The amount of time compressed by the gravity of the Earth is very small and so you would need a highly accurate clock just to determine that there was a time dilation effect.

As I understand it, one experiment used a pair of synchronized atomic clocks, one of which was taken from ground level, up to the top of a large skyscraper and was then returned some significant time later to ground level. The clocks when compared showed that the clock at ground level had gained a tiny compared with the one that was raised to the top of the building.


edit on 31/1/2012 by chr0naut because: (no reason given)



posted on Jan, 31 2012 @ 02:30 AM
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Originally posted by litterbaux
reply to post by swampcricket
 


No because matter is in our 3 dimensional plane of existance.


So then what binds the 3 dimensional plane and the fourth dimensional plane. Nice straw pic that's called refraction.



posted on Jan, 31 2012 @ 02:30 AM
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Originally posted by swampcricket

Originally posted by Starling

Originally posted by litterbaux
reply to post by swampcricket
 


I have a feeling gravity is its own dimension. Then again, if you study theoretical physics for as long as I have it will drive you crazy, so crazy you will just grasp onto any straw that might be the answer.

Have fun on your journey, keep me updated if you figure anything out.



That is exactly what I believe and I call it the 5th dimension. The Gravity dimension is outside of our dimension, yet gravity is also contained in every single atom in our Universe. Inner and Outer Gravity!



The 5th dimension of gravity also accompanies another 4 dimensions of SpaceTime, parallel to the one we know, and on and on.
Gravity is the ultimate cohesive factor of all of the Cosmos, spatially and temporally.
The Cosmos is an endless series of repetitive 4-D Universes, pulled together by Cosmic Gravity, in a timeless Mobius loop.

I'm not quite crazy yet, (afaik), but I'm writing a book on this before I flip my coin!


Would gravity be the so called "dark matter"?



Yes, I think so.
And the other mysterious Dark Energy would be the alternate 4-D Universe, still perceptible from this one., but back to front! That's why it's 'dark'...to us!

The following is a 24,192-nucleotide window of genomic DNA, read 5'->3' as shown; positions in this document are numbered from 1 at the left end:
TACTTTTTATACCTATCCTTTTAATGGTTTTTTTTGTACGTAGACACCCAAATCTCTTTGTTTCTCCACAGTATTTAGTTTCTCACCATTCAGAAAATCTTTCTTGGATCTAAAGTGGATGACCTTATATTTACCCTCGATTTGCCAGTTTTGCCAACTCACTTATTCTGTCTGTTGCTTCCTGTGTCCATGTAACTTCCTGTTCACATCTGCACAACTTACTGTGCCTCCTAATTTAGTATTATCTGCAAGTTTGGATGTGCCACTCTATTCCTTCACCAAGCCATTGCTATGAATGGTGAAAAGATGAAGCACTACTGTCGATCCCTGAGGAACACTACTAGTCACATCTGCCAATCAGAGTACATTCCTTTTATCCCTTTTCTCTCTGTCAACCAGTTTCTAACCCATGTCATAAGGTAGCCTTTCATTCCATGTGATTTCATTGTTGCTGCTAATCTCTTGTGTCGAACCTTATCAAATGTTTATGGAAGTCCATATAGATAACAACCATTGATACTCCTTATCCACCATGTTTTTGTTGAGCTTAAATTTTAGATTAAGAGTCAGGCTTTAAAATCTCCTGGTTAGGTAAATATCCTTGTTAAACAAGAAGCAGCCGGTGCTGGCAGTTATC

Waddya think?



posted on Jan, 31 2012 @ 02:35 AM
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Originally posted by chr0naut
reply to post by swampcricket
 


Gravity bends the underlying structure of spacetime, compressing it as you get closer to the source of the gravitation. Alternately, gravitation could be understood as a compression of spacetime that will change the angle of velocity of anything traveling through it and this will be interpreted by us as if a force is acting to change the path of an object.

If spacetime is compressed, there is a dilation effect that makes time pass more rapidly close to the gravitational source.

The amount of time compressed by the gravity of the Earth is very small and so you would need a highly accurate clock just to determine that there was a time dilation effect.

As I understand it, the experiment used a pair of synchronized atomic clocks, one of which was taken from ground level, up to the top of a large skyscraper and was then returned some significant time later to ground level. The clocks when compared showed that the clock at ground level had gained a tiny compared with the one that was raised to the top of the building.



No the clock experiment was only a 12 inch difference I know this because I saw it on I think Through the Wormhole. That's what I am claiming as my source. But then so in essence if you could bend space/time with a strong gravitational force you could effectively travel to "far" away places without the need of an exotic type of propulsion system and therefore no worrying about the speed of light travel theory. Correct me of I'm wrong which I probably am.